From WikiProjectMed
Jump to navigation Jump to search
Formoterol (top),
(R,R)-(−)-formoterol (center) and
(S,S)-(+)-formoterol (bottom)
Trade namesOxeze, Perforomist, others
  • (RR,SS)-N-[2-hydroxy-5-[1-hydroxy-2-[1-(4-methoxyphenyl) propan-2-ylamino]ethyl] phenyl]formamide
Clinical data
Drug classLABA[1]
Main usesAsthma, COPD[2]
Side effectsDry mouth, trouble sleeping, nausea, throat inflammation[1]
  • AU: B3
Routes of
Inhalation (capsules for oral inhalation, DPI, MDI)
Onset of actionUp to 3 hr for max. effect[1]
Duration of action12 h[1]
External links
License data
Legal status
  • AU: S4 (Prescription only)
  • UK: POM (Prescription only)
  • US: ℞-only
  • EU: Rx-only [3]
  • In general: ℞ (Prescription only)
Protein binding61% to 64%
MetabolismLiver demethylation and glucuronidation (CYP2D6, CYP2C19, CYP2C9 and CYP2A6 involved)
Elimination half-life10 h
ExcretionKidney and fecal
Chemical and physical data
Molar mass344.411 g·mol−1
3D model (JSmol)
ChiralityRacemic mixture
  • O=CNc1cc(ccc1O)[C@@H](O)CN[C@H](C)Cc2ccc(OC)cc2
  • InChI=1S/C19H24N2O4/c1-13(9-14-3-6-16(25-2)7-4-14)20-11-19(24)15-5-8-18(23)17(10-15)21-12-22/h3-8,10,12-13,19-20,23-24H,9,11H2,1-2H3,(H,21,22)/t13-,19+/m1/s1 checkY

Formoterol, also known as eformoterol, is a used in the long term management of asthma and chronic obstructive pulmonary disease (COPD).[2] It is used by breathing it into the lungs.[2] Full effects take about 2 hours and last about 12 h.[1]

Common side effects include dry mouth, trouble sleeping, nausea, and throat inflammation.[1] Other side effects may include bronchospasm, anaphylaxis, and QT prolongation.[1] In asthma, it may increase the risk of death if used without an inhaled steroid.[1] Use in pregnancy is of unclear safety.[1] It is a long-acting β2 agonist (LABA).[1]

Formoterol was patented in 1972 and came into medical use in 1998.[4] It is available as a generic medication.[5] In the United Kingdom it costs the NHS about £12 per month as of 2021.[2] In the United States this amount costs about 285 USD.[5] It is also available in combination as budesonide/formoterol, mometasone/formoterol, and beclometasone/formoterol.[2][6][1]

Medical uses


It is often used at a dose of 12 micrograms twice per day.[2]


Side effects

In November 2005, the US Food and Drug Administration (FDA) released a health advisory alerting the public to findings that show the use of long-acting β2 agonists could lead to a worsening of wheezing symptoms in some.[7]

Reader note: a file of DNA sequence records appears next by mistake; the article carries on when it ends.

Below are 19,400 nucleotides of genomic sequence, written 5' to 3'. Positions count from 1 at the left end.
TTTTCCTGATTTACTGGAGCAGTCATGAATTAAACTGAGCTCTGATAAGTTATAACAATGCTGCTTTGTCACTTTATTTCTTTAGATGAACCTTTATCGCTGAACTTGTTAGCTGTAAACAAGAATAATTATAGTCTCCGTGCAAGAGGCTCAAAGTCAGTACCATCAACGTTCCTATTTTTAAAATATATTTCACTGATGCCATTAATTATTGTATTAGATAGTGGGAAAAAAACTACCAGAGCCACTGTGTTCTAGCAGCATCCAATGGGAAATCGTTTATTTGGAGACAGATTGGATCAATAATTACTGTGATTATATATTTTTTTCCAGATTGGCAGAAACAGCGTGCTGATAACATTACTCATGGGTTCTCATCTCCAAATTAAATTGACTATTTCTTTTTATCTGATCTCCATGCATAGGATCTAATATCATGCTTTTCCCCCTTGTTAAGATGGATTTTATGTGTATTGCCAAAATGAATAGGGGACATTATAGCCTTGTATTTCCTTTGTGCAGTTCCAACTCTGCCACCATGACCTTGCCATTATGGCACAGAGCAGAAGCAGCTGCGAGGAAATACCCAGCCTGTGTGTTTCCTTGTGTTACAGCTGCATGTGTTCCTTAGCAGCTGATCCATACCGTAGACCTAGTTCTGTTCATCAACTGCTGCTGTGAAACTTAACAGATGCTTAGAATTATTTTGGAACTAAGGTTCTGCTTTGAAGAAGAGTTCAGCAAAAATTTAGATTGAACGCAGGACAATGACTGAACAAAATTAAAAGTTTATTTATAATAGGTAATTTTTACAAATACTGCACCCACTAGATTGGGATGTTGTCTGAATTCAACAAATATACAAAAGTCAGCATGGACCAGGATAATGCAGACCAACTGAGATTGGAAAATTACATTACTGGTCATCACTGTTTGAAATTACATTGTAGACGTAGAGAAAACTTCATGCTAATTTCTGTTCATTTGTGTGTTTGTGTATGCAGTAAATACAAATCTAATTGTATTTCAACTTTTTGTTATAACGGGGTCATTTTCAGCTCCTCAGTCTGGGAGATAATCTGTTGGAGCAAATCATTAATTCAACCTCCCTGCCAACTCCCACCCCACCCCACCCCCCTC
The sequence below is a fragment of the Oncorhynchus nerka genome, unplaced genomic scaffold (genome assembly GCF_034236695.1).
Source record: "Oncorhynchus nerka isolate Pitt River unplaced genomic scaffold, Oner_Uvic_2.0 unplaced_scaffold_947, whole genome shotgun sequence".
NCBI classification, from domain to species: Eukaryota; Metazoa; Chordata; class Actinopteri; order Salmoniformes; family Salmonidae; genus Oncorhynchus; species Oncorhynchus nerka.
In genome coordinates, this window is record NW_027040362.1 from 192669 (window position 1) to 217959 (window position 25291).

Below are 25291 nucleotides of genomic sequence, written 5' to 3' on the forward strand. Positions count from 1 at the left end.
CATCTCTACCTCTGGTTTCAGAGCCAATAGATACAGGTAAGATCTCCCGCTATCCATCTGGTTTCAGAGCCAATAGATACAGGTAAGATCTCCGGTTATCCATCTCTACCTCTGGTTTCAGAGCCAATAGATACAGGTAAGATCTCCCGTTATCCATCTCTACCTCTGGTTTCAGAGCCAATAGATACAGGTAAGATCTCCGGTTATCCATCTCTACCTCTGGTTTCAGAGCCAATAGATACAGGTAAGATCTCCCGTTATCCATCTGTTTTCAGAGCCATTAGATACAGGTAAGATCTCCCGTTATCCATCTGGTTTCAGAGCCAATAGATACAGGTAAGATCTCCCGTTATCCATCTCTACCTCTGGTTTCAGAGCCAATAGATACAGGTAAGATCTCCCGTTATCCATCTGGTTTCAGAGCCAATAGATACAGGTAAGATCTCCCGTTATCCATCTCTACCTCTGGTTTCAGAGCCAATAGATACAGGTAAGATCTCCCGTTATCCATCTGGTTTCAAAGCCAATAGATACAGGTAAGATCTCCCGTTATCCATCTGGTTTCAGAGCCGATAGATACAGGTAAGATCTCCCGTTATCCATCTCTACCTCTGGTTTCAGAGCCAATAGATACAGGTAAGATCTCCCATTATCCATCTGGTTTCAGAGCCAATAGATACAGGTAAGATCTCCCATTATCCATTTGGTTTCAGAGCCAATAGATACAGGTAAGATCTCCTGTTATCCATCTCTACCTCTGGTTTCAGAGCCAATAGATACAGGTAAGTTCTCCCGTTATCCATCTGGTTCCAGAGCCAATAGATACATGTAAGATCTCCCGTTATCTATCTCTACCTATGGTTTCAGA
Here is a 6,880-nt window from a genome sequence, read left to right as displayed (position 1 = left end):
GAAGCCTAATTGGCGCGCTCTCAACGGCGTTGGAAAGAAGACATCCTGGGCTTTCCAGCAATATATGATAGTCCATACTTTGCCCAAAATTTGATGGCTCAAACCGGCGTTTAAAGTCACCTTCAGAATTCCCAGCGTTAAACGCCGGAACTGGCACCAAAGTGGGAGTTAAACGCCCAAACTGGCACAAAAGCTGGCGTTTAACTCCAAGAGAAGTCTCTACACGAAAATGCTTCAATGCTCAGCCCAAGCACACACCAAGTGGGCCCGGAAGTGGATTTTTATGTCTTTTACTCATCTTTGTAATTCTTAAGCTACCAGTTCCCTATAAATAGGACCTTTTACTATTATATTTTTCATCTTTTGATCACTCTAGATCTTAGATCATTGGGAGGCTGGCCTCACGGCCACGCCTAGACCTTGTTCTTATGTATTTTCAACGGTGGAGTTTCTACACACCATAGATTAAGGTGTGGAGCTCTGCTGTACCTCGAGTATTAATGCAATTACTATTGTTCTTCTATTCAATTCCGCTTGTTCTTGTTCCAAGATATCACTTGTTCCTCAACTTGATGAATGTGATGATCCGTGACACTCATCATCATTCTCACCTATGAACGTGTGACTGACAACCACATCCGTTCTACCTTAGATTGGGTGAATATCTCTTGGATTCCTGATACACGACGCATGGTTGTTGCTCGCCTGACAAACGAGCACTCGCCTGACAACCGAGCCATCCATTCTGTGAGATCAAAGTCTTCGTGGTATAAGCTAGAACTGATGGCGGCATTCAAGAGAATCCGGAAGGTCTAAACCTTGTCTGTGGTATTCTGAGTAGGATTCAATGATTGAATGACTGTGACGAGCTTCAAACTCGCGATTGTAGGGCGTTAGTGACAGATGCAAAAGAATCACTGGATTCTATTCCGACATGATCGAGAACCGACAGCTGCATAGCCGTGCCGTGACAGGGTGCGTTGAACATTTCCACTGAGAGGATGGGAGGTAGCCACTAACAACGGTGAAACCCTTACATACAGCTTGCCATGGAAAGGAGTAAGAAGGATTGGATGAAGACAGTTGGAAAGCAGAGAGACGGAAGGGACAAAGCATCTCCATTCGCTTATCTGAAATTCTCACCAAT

Mechanism of action

Inhaled formoterol works like other β2 agonists, causing bronchodilation by relaxing the smooth muscle in the airway so as to treat the exacerbation of asthma.

Society and culture

Brand names

Inhaler for a powder based in budesonide and formoterol

It is marketed in three forms: a dry-powder inhaler (DPI), a metered-dose inhaler (MDI) and an inhalation solution, under various brand names including Atock, Atimos/Atimos Modulite, Foradil/Foradile, Oxeze/Oxis, and Perforomist.


  1. 1.00 1.01 1.02 1.03 1.04 1.05 1.06 1.07 1.08 1.09 1.10 "Formoterol Monograph for Professionals". Archived from the original on 28 November 2021. Retrieved 13 December 2021.
  2. 2.0 2.1 2.2 2.3 2.4 2.5 BNF 81: March-September 2021. BMJ Group and the Pharmaceutical Press. 2021. p. 267. ISBN 978-0857114105.
  3. "Archive copy" (PDF). Archived (PDF) from the original on 2021-10-31. Retrieved 2021-07-12.{{cite web}}: CS1 maint: archived copy as title (link)
  4. Fischer J, Ganellin CR (2006). Analogue-based Drug Discovery. John Wiley & Sons. p. 543. ISBN 9783527607495. Archived from the original on 2021-07-24. Retrieved 2021-07-12.
  5. 5.0 5.1 "Formoterol Prices, Coupons & Savings Tips - GoodRx". GoodRx. Retrieved 13 December 2021.
  6. Farkas, Josh. "Asthma". EMCrit Project. Archived from the original on 24 February 2024. Retrieved 7 June 2024.
  7. "Advair Diskus, Advair HFA, Brovana, Foradil, Perforomist, Serevent Diskus, and Symbicort Information (Long Acting Beta Agonists)". U.S. Food and Drug Administration (FDA). Archived from the original on 2017-11-01. Retrieved 2021-07-12.

External links

External sites:
  • "Formoterol fumarate". Drug Information Portal. U.S. National Library of Medicine. Archived from the original on 2021-04-15. Retrieved 2021-07-12.